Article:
• Look at both the overall amount you can claim for lost possessions and the limit for any one individual item. If you have pricey gadgets that won’t be covered by this, you may be able to add gadget cover or buy it separately.

The ‘excess’ on a policy is another important element to pay attention to. This is the amount that will be deducted from the value of any claim you make, and is typically set at £50.

It may reduce the price of a policy if you agree to a higher excess amount, but think realistically what you could afford to see knocked off your claim payment as this may work out to be a false economy.

And read the terms and conditions of your policy carefully, looking out for any exclusions regarding claims. Reasons your insurer may not pay out include:

  • some types of work on gap year policies, such as manual labour.

It’s also worth checking whether coming back home to the UK will end your policy or whether you’re allowed to come back and go away again a certain number of times during the life of the policy.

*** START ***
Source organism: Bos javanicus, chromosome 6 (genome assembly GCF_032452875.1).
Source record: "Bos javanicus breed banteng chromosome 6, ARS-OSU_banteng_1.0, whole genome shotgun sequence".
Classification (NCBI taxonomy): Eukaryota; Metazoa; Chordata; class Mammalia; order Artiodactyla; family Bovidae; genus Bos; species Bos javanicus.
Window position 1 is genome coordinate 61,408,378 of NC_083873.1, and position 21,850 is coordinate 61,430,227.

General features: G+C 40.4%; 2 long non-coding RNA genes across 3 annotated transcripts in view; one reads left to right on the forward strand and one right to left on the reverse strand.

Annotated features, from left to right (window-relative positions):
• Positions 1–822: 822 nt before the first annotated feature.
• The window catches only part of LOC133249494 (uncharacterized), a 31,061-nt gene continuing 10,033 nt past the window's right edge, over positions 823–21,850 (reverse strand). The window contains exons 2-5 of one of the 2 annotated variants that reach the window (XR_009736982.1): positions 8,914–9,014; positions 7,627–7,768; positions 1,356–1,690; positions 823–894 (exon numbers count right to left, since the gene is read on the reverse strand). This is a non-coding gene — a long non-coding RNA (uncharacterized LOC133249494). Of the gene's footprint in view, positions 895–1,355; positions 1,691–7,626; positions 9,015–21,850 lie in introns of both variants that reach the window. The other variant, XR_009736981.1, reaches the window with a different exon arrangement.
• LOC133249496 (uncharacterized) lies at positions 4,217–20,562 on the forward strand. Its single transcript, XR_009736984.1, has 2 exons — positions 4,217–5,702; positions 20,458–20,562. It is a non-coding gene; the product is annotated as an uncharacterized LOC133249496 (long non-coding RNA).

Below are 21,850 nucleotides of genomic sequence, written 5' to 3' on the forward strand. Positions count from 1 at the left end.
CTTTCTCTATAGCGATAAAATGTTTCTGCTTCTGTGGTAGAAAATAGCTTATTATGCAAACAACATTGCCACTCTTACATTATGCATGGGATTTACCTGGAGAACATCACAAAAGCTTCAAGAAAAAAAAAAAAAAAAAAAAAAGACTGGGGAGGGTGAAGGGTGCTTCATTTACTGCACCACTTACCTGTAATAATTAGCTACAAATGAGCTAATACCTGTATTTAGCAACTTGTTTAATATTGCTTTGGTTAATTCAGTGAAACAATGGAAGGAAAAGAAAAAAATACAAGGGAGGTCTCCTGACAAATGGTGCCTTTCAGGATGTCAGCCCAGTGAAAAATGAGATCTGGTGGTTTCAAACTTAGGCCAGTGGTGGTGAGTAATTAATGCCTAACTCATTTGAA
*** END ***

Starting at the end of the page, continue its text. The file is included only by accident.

If you are unsure about any of the above exclusions, or others you notice, talk to your insurer.

When should I take out student travel insurance?

As with any travel insurance policy, the best time to buy student travel insurance is as soon as you’ve booked your trip. This is because comprehensive travel insurance policies will protect you financially for cancellation should you have to call a trip off unexpectedly due to a situation such as family illness or death, divorce or redundancy.

What is a GHIC - and will I need one?